N.Y. National Guard halts tuition recruitment incentive
ALBANY (AP) -- The New York National Guard has stopped offering recruits college tuition payments for this semester because the incentive has been so popular that state funds have almost been exhausted.
The $3 million budgeted for the recruitment program in the current state fiscal year is almost used up, said Scott Sandman, a spokesman for the state Division of Military and Naval Affairs.
"We are continuing to honor all our current commitments and look forward to signing up new recruits for next semester," he said.
The Guard -- Army and Air National Guard plus the Naval Militia -- offers up to $3,400 a year to recruits seeking a bachelor's degree, the equivalent of tuition at a State University of New York campus. Recruits can attend private or public colleges in the state.
There are currently 1,939 Guard members attending college under the program.
The Guard anticipates the program will be renewed this year and eventually made permanent.
'All My Children' star arrested in social club raid
NEW YORK (AP) -- One of the stars of the ABC television soap opera "All My Children" was among 24 people arrested early Saturday during a raid of an allegedly illegal social club, police said.
Michael Nader, 56, who plays the character Dimitri Marick on the daytime drama, was one of five people charged with selling drugs, police said.
Nader was taken to Bellevue Hospital for treatment of an undisclosed illness. He was listed in stable condition.
Nineteen others were charged with possessing drugs following the 6:15 a.m. raid on East Second Street.
Nader joined "All My Children" in September 1991, playing the role of the wealthy, mysterious Marick. From 1983 to 1989, he played the role of Farnsworth "Dex" Dexter on the ABC series, "Dynasty."
Marina manager blames gasoline thieves for fire
HAGUE (AP) -- The manager of a marina on a popular upstate lake said Saturday he thinks gasoline thieves may be to blame for a suspicious fire that destroyed a storage building and as many as 80 boats.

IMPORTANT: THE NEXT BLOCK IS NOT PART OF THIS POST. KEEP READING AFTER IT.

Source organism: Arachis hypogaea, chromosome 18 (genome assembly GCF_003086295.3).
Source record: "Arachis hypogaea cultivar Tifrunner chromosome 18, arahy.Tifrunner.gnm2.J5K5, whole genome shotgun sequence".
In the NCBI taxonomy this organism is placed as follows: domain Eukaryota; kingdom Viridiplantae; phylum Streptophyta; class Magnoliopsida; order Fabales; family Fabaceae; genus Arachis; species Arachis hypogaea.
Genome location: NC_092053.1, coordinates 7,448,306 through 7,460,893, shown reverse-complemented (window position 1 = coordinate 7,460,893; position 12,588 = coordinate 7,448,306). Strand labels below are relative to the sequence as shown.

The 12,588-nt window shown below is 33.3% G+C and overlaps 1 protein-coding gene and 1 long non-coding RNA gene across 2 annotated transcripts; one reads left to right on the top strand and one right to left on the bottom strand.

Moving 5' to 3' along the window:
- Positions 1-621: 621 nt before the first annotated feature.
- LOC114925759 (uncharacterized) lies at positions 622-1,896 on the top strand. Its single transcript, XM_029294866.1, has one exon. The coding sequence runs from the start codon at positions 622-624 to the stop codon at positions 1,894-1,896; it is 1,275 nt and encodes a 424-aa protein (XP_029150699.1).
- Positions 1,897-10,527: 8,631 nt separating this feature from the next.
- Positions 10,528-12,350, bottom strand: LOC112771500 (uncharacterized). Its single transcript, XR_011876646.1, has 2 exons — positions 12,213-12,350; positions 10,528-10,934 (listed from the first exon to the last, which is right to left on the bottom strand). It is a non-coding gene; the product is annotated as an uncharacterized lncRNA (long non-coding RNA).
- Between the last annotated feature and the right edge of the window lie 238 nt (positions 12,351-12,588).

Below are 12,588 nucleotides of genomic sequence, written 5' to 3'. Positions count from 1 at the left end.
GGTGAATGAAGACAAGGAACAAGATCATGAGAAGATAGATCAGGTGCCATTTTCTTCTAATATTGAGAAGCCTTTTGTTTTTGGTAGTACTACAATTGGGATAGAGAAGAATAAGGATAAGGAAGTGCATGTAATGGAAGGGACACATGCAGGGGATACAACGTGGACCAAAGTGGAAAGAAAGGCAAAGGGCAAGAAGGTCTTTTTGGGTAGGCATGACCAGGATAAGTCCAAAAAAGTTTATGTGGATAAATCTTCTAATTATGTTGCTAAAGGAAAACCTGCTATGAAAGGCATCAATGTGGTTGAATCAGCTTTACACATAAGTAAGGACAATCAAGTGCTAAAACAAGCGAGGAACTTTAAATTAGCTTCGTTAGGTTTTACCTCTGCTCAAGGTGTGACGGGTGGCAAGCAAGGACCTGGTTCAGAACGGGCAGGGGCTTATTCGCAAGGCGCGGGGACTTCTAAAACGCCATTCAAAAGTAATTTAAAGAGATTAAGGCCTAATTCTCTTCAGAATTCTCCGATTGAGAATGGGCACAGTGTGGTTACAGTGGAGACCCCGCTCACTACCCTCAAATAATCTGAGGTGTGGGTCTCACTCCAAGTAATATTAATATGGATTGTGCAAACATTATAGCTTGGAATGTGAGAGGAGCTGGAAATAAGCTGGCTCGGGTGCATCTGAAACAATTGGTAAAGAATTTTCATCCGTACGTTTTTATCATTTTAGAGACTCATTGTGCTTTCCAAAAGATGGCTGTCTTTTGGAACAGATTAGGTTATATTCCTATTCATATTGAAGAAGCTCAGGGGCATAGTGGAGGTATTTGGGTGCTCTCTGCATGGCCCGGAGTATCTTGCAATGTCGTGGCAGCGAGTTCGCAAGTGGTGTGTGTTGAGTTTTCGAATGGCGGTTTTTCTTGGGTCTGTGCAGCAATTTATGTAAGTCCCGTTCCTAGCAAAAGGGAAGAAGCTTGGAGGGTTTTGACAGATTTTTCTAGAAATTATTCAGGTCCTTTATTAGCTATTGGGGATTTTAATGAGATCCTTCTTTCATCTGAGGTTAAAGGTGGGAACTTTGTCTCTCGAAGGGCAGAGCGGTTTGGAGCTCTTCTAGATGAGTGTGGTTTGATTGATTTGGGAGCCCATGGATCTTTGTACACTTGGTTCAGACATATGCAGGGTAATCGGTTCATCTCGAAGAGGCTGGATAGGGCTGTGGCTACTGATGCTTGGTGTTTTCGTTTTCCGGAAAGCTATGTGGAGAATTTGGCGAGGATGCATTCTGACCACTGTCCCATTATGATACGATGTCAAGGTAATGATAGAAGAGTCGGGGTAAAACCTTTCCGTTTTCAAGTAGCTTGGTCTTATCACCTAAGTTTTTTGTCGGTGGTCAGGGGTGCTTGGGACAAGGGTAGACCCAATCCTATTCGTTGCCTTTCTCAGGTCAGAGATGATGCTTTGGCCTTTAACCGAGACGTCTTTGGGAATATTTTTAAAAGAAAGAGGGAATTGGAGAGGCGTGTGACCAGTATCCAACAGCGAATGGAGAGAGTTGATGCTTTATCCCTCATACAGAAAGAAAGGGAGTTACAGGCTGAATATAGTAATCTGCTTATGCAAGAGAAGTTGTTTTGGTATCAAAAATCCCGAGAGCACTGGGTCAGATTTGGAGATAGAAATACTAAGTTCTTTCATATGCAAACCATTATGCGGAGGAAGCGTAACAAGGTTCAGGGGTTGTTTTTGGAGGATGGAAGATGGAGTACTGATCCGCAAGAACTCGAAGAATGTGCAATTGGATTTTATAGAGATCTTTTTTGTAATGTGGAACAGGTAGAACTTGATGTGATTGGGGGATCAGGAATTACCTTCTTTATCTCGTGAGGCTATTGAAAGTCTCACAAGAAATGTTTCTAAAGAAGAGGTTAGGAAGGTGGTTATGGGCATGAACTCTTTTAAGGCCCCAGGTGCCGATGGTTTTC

Randy Perkins, manager at Werner's Marine for the past 20 years, told the Glens Falls Post-Star the marina has had problems in the past with thieves stealing gasoline from the tanks of boats stored at the marina at the north end of Lake George.
To prevent engine problems, the marina stores boats with full gas tanks over the winter, he said. In the spring, he has found some of the tanks empty.
He also said a 1985 fire at another marina was eventually linked to gas thieves.
The fire at 11:30 p.m. Wednesday destroyed a large pole barn and dozens of boats, most of them rental craft used by Werner's. A pole barn a few yards away was salvaged, though nearly 20 boats inside it were damaged by the heat and flames.
Fire officials estimate the loss at $1 million.
State insurance official may head Port Authority
ALBANY (AP) -- New York State's insurance superintendent is a top contender to become the next executive director of the Port Authority of New York and New Jersey, according to a published report.
The Star-Ledger of Newark, N.J., citing officials connected with the agency, reported in Saturday's editions that New York Gov. George E. Pataki is considering naming Neil Levin to succeed Robert Boyle, who is leaving Wednesday. Boyle said he wanted to spend more time with his family.
Levin, a former Goldman Sachs executive and aide to former Sen. Alfonse D'Amato, R-N.Y., took the insurance post in 1997.
Brad Race, Pataki's chief of staff, said only the new executive director would be named soon.
Appointments at the bistate agency are usually preceded by a courtesy call to New Jersey officials, but Tom Wilson, a spokesman for acting Gov. Donald T. DiFrancesco, said he had not heard from Albany.
Generally, the naming of the executive director is up to New York, while the unpaid post of chairman of the 12-member board of commissioners is considered a New Jersey appointment.